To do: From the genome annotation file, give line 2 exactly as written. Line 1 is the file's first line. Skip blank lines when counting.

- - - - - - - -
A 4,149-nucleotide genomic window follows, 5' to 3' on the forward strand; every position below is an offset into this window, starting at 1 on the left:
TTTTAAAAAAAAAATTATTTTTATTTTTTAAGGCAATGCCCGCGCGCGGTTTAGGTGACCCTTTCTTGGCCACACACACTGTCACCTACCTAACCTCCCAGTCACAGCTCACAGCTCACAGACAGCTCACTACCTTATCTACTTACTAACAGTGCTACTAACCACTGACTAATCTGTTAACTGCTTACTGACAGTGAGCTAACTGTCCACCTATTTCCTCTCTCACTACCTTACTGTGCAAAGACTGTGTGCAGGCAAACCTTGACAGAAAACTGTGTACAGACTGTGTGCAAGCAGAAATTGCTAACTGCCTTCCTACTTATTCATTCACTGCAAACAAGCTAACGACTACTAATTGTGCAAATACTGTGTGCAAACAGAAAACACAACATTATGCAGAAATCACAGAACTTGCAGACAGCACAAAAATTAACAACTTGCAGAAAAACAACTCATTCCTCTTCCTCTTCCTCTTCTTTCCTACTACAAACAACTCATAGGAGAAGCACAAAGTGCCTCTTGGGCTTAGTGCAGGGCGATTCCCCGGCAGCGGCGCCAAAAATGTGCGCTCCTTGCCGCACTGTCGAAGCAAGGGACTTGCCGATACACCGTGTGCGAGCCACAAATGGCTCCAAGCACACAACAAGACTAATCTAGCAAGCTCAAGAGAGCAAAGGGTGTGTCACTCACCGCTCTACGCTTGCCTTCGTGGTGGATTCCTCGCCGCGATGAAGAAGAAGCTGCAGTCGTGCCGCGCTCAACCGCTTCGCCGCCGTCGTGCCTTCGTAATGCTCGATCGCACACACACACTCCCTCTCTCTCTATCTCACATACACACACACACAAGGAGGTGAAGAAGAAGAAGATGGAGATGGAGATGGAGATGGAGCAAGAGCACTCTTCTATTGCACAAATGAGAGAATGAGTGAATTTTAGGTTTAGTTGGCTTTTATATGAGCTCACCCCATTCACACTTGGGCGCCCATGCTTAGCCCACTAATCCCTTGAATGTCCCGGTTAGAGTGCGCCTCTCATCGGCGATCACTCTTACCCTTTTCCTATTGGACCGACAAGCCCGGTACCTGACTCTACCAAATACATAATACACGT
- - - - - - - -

TTTTAAAAAAAAAATTATTTTTATTTTTTAAGGCAATGCCCGCGCGCGGTTTAGGTGACCCTTTCTTGGCCACACACACTGTCACCTACCTAACCTCCCAGTCACAGCTCACAGCTCACAGACAGCTCACTACCTTATCTACTTACTAACAGTGCTACTAACCACTGACTAATCTGTTAACTGCTTACTGACAGTGAGCTAACTGTCCACCTATTTCCTCTCTCACTACCTTACTGTGCAAAGACTGTGTGCAGGCAAACCTTGACAGAAAACTGTGTACAGACTGTGTGCAAGCAGAAATTGCTAACTGCCTTCCTACTTATTCATTCACTGCAAACAAGCTAACGACTACTAATTGTGCAAATACTGTGTGCAAACAGAAAACACAACATTATGCAGAAATCACAGAACTTGCAGACAGCACAAAAATTAACAACTTGCAGAAAAACAACTCATTCCTCTTCCTCTTCCTCTTCTTTCCTACTACAAACAACTCATAGGAGAAGCACAAAGTGCCTCTTGGGCTTAGTGCAGGGCGATTCCCCGGCAGCGGCGCCAAAAATGTGCGCTCCTTGCCGCACTGTCGAAGCAAGGGACTTGCCGATACACCGTGTGCGAGCCACAAATGGCTCCAAGCACACAACAAGACTAATCTAGCAAGCTCAAGAGAGCAAAGGGTGTGTCACTCACCGCTCTACGCTTGCCTTCGTGGTGGATTCCTCGCCGCGATGAAGAAGAAGCTGCAGTCGTGCCGCGCTCAACCGCTTCGCCGCCGTCGTGCCTTCGTAATGCTCGATCGCACACACACACTCCCTCTCTCTCTATCTCACATACACACACACACAAGGAGGTGAAGAAGAAGAAGATGGAGATGGAGATGGAGATGGAGCAAGAGCACTCTTCTATTGCACAAATGAGAGAATGAGTGAATTTTAGGTTTAGTTGGCTTTTATATGAGCTCACCCCATTCACACTTGGGCGCCCATGCTTAGCCCACTAATCCCTTGAATGTCCCGGTTAGAGTGCGCCTCTCATCGGCGATCACTCTTACCCTTTTCCTATTGGACCGACAAGCCCGGTACCTGACTCTACCAAATACATAATACACGT